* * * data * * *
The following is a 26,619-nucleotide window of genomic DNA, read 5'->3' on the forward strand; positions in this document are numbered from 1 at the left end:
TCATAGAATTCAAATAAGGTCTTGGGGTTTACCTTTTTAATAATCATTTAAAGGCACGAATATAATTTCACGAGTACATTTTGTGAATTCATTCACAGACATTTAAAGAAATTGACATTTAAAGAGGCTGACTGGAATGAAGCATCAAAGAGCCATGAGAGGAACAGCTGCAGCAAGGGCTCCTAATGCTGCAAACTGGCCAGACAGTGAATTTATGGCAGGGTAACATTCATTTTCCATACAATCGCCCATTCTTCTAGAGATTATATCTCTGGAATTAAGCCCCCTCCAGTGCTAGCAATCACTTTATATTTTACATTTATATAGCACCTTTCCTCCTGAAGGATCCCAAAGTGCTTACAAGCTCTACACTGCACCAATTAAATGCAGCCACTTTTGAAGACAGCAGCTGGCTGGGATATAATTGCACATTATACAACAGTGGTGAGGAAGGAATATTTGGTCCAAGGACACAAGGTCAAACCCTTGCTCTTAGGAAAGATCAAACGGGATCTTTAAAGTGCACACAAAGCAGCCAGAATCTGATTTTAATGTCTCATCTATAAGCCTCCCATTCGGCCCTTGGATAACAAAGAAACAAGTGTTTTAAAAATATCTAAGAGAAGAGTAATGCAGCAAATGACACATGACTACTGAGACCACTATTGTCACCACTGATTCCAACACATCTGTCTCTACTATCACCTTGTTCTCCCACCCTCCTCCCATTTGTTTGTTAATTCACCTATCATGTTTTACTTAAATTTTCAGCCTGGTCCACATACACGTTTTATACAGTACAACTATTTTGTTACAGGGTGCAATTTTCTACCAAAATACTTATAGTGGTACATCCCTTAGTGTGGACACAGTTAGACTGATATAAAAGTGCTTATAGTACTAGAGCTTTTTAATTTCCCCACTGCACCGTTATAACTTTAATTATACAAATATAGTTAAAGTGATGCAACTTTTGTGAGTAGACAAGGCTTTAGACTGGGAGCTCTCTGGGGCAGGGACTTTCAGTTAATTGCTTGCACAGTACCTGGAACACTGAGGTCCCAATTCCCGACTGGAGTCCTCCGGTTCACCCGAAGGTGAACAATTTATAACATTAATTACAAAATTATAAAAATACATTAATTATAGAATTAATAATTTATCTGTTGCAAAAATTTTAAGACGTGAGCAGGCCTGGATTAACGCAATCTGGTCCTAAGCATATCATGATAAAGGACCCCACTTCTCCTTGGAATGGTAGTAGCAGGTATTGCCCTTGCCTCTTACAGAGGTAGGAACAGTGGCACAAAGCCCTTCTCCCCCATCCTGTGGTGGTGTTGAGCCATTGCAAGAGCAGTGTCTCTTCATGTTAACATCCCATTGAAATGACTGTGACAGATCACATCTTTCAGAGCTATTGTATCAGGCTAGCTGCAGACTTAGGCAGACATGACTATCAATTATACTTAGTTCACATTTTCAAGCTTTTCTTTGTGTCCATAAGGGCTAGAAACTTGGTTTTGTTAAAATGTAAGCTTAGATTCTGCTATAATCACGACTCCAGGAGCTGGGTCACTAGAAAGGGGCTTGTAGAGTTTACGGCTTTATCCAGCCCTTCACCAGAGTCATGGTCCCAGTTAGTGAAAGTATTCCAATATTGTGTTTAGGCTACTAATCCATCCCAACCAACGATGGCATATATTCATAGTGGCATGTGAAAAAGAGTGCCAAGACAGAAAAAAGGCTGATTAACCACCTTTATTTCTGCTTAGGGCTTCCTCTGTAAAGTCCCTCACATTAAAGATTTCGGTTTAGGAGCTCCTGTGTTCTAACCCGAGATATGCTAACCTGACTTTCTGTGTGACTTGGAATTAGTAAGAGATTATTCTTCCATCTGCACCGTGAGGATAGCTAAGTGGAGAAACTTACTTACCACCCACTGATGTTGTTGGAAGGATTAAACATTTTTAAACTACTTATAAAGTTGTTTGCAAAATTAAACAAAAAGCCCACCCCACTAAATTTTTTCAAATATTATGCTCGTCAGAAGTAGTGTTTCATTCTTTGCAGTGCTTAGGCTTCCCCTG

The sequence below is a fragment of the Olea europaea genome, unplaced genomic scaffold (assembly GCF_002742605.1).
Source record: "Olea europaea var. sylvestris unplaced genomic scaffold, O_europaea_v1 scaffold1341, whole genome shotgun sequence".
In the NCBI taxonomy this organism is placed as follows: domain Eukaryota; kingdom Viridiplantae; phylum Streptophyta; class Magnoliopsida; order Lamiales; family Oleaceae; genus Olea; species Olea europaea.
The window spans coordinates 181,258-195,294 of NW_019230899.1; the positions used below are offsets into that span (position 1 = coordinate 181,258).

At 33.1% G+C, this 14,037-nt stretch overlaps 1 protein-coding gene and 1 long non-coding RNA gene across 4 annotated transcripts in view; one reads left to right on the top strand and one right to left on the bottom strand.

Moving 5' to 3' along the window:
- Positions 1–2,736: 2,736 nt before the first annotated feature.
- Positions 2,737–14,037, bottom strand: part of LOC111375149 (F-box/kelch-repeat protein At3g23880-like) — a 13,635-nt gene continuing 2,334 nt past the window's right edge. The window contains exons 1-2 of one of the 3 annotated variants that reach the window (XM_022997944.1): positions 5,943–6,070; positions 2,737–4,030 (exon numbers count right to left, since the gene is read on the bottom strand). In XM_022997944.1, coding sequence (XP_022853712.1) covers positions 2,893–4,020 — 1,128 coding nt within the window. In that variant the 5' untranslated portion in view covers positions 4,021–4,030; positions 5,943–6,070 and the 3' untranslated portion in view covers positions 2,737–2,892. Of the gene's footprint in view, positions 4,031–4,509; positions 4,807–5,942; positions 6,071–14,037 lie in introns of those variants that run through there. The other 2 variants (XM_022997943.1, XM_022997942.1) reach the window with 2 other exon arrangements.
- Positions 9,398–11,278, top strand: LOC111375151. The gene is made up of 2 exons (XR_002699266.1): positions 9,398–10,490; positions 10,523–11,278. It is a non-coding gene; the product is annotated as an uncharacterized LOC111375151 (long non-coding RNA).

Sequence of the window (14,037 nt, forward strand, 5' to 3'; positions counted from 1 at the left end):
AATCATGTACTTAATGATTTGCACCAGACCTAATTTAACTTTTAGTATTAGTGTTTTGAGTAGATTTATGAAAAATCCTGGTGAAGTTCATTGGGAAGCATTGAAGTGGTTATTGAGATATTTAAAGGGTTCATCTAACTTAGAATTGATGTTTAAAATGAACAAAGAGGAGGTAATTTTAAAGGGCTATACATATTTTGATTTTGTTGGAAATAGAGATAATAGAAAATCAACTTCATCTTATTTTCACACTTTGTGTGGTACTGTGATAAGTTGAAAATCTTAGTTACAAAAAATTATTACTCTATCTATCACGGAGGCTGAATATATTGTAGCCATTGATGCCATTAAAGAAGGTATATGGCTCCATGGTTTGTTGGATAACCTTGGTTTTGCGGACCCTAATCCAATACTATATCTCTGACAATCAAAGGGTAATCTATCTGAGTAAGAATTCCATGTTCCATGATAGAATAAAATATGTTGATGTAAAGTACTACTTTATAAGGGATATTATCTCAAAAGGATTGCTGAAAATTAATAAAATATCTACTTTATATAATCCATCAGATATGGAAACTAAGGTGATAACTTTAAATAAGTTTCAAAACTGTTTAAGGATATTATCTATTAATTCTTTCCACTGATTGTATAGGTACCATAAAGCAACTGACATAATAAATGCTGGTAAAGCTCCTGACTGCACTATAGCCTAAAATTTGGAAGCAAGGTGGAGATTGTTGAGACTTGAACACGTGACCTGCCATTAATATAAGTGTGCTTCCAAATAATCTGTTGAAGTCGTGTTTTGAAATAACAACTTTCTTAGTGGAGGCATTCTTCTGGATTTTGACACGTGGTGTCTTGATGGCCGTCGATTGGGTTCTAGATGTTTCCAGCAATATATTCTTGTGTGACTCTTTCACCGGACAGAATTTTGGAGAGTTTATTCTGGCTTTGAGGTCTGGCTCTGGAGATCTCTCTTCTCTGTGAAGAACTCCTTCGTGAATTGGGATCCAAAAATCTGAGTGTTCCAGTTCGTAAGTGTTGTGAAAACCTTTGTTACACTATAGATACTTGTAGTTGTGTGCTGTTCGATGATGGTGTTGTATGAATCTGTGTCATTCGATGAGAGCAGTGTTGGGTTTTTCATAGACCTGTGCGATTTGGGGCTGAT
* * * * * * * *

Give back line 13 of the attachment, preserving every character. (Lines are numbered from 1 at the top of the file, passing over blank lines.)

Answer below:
AATCATGTACTTAATGATTTGCACCAGACCTAATTTAACTTTTAGTATTAGTGTTTTGAGTAGATTTATGAAAAATCCTGGTGAAGTTCATTGGGAAGCATTGAAGTGGTTATTGAGATATTTAAAGGGTTCATCTAACTTAGAATTGATGTTTAAAATGAACAAAGAGGAGGTAATTTTAAAGGGCTATACATATTTTGATTTTGTTGGAAATAGAGATAATAGAAAATCAACTTCATCTTATTTTCACACTTTGTGTGGTACTGTGATAAGTTGAAAATCTTAGTTACAAAAAATTATTACTCTATCTATCACGGAGGCTGAATATATTGTAGCCATTGATGCCATTAAAGAAGGTATATGGCTCCATGGTTTGTTGGATAACCTTGGTTTTGCGGACCCTAATCCAATACTATATCTCTGACAATCAAAGGGTAATCTATCTGAGTAAGAATTCCATGTTCCATGATAGAATAAAATATGTTGATGTAAAGTACTACTTTATAAGGGATATTATCTCAAAAGGATTGCTGAAAATTAATAAAATATCTACTTTATATAATCCATCAGATATGGAAACTAAGGTGATAACTTTAAATAAGTTTCAAAACTGTTTAAGGATATTATCTATTAATTCTTTCCACTGATTGTATAGGTACCATAAAGCAACTGACATAATAAATGCTGGTAAAGCTCCTGACTGCACTATAGCCTAAAATTTGGAAGCAAGGTGGAGATTGTTGAGACTTGAACACGTGACCTGCCATTAATATAAGTGTGCTTCCAAATAATCTGTTGAAGTCGTGTTTTGAAATAACAACTTTCTTAGTGGAGGCATTCTTCTGGATTTTGACACGTGGTGTCTTGATGGCCGTCGATTGGGTTCTAGATGTTTCCAGCAATATATTCTTGTGTGACTCTTTCACCGGACAGAATTTTGGAGAGTTTATTCTGGCTTTGAGGTCTGGCTCTGGAGATCTCTCTTCTCTGTGAAGAACTCCTTCGTGAATTGGGATCCAAAAATCTGAGTGTTCCAGTTCGTAAGTGTTGTGAAAACCTTTGTTACACTATAGATACTTGTAGTTGTGTGCTGTTCGATGATGGTGTTGTATGAATCTGTGTCATTCGATGAGAGCAGTGTTGGGTTTTTCATAGACCTGTGCGATTTGGGGCTGAT